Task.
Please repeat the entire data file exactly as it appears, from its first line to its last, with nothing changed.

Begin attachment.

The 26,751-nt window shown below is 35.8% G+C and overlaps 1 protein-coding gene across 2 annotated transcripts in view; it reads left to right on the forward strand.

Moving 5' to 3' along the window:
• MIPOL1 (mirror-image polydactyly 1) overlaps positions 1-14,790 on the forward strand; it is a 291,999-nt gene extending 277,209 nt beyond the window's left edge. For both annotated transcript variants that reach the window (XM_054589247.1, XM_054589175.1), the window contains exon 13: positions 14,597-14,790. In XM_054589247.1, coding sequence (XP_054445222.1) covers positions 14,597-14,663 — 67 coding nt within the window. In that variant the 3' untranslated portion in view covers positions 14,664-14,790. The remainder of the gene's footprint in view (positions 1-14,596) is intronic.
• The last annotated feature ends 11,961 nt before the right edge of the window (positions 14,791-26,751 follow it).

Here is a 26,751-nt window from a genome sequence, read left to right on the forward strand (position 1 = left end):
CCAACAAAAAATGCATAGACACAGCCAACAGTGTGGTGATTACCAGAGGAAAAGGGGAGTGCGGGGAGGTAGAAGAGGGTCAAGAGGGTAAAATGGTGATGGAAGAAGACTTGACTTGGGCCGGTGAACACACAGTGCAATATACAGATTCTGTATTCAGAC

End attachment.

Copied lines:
The 26,751-nt window shown below is 35.8% G+C and overlaps 1 protein-coding gene across 2 annotated transcripts in view; it reads left to right on the forward strand.

Moving 5' to 3' along the window:
• MIPOL1 (mirror-image polydactyly 1) overlaps positions 1-14,790 on the forward strand; it is a 291,999-nt gene extending 277,209 nt beyond the window's left edge. For both annotated transcript variants that reach the window (XM_054589247.1, XM_054589175.1), the window contains exon 13: positions 14,597-14,790. In XM_054589247.1, coding sequence (XP_054445222.1) covers positions 14,597-14,663 — 67 coding nt within the window. In that variant the 3' untranslated portion in view covers positions 14,664-14,790. The remainder of the gene's footprint in view (positions 1-14,596) is intronic.
• The last annotated feature ends 11,961 nt before the right edge of the window (positions 14,791-26,751 follow it).

Here is a 26,751-nt window from a genome sequence, read left to right on the forward strand (position 1 = left end):
CCAACAAAAAATGCATAGACACAGCCAACAGTGTGGTGATTACCAGAGGAAAAGGGGAGTGCGGGGAGGTAGAAGAGGGTCAAGAGGGTAAAATGGTGATGGAAGAAGACTTGACTTGGGCCGGTGAACACACAGTGCAATATACAGATTCTGTATTCAGAC